don steward
mathematics teaching 10 ~ 16

Wednesday, 22 December 2010


this problem first appeared (as far as I'm aware) in one of Brian Bolt's books*
it's promoted a keen interest in getting from 1 to the highest number
but it's daunting to check repeatedly...

the task is to try to be able to make all numbers from 1 up to as high a number as you can.

you put any six numbers in the regions (there could be repeats)

you can only add up numbers in regions that are adjacent (have a common border)

you can only add in a number from a region once

for example, if 18 is in the middle and 1 , 2 , 4 , 5 , 5 round the outside (in this order) then you can make from all numbers from 1 up to 35

there's an interesting consideration about whether to place a small number in the centre (for versatility) or a large number (to get to bigger numbers)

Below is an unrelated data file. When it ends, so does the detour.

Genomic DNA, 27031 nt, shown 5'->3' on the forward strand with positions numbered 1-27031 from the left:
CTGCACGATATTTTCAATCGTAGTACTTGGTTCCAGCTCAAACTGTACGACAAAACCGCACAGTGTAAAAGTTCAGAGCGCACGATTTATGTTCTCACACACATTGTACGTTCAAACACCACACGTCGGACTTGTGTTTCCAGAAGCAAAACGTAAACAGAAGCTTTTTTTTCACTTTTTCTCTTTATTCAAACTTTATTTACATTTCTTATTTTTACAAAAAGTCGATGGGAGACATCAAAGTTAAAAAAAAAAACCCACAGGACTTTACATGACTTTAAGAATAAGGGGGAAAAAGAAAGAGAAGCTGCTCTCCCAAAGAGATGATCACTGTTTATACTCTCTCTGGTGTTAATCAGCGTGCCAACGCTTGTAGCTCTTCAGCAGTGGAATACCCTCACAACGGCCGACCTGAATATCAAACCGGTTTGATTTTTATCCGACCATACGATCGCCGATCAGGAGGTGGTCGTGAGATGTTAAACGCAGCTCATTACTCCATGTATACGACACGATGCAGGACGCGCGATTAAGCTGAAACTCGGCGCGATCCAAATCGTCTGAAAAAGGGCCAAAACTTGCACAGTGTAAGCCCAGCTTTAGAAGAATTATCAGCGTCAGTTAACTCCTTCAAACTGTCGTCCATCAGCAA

in the solution section of Brian's book it gives 43 as a highest total
this was beaten by a Cambridge trainee teacher in 1996 who got up to 45
then this record was beaten, also in 1996, by an 11 year old who spent a lot of time on it at home - they got from 1 to 46

NRich ran this activity and 46 was the highest number submitted

the easier-to-play-around-with versions are also quite interesting:

  • 2 pieces, the highest is 3
  • 3 pieces, the highest is 7
  • 4 pieces, there are two different solutions that give from 1 to 13
  • 5 pieces, the highest is 19
  • 6 pieces gives 1 to 27
  • 7 pieces, I make 1 to 33
  • 8 pieces, I make 1 to 41
then I gave up...

*A Mathematical Pandora's Box, by Brian Bolt

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